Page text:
Zaitsoff sets deadline for city
Photo: Area J RDCK director Gordon Zaitsoff
Regional District of Central Kootenay (RDCK) Area J director Gord Zaitsoff is squaring off with the City of Castlegar over the Celgar tax issue, after the pulp giant refused to pay its tax bill to the city, including the regional district portion of roughly $375,000.
Zaitsoff said Celgar’s delinquent account doesn’t get the city off the hook for paying the RDCK bill, likening the situation to a contractor/subcontractor relationship.
“The subcontractor still has to be paid (whether the client pays or not),” he said. “The municipality has a responsibility to pay the regional district requisition – it’s pretty straightforward.
“The City of Castlegar sits on some pretty good reserves,” he added. “The lack of funding will change (regional) operations if this isn’t settled by Friday, recreation being the number-one (cooperatively-funded department). The Complex and the aquatic centre will take a pretty big hit.”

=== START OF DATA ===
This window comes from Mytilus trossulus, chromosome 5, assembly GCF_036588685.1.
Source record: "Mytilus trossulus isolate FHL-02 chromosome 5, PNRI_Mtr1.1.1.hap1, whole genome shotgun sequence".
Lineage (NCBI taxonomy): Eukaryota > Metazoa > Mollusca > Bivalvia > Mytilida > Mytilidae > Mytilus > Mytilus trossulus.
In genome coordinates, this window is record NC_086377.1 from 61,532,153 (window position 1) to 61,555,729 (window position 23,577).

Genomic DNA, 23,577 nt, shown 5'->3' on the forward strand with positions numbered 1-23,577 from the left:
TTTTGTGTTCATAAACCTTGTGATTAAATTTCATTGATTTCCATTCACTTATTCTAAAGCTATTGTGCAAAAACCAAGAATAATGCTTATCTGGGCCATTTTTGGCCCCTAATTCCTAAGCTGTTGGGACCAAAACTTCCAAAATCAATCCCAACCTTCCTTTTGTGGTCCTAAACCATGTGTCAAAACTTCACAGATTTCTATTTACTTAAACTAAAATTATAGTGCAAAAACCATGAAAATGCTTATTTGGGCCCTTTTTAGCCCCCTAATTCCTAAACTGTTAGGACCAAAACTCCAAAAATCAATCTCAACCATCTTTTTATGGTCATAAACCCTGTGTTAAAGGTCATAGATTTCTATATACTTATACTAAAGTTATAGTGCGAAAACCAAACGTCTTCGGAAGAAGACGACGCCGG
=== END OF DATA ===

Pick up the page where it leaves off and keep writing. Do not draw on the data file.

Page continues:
Zaitsoff said he thinks the city was hoping to get the RDCK on side against Celgar, and, “it totally back-fired”.
“We have no reason to be upset with (Celgar parent company) Mercer International, because we basically have no dealings with them,” he said.
Zaitsoff said if the regional district’s portion of the tax bill is not paid by Aug. 1, he plans to recommend that the RDCK enter into a dialogue with Mercer International to have Celgar incorporate into the regional district, which he envisions requiring a tri-party negotiation between the RDCK, Mercer International and the provincial government.
He said this sort of arrangement could also incorporate other major industry in the region, such as Interfor’s sawmill and Teck Cominco’s Trail operation.
“Most rural communities are impacted by any sort of resource extraction,” he said. “The sad part of the whole thing is that these individuals (rural residents) receive no funding for roads, water supply … they don’t have any opportunity to get funding to improve infrastructure (surrounding) these resource extractions. What do the people there have for recourse?”
He said employees for all these primary industries come not just from Castlegar and Trail, but throughout the region, and rural residents would like to be a part of helping local industry become, or remain, viable.
“A lot of these industries would be more sympathetic to regional (tax payments),” he added. “(They) think this money is just going into a sinking pot for these municipalities. I think they’d like to see the money go to benefit the residents of the region.
“There’s merit to applying it from a regional perspective. It’s a new way of thinking.”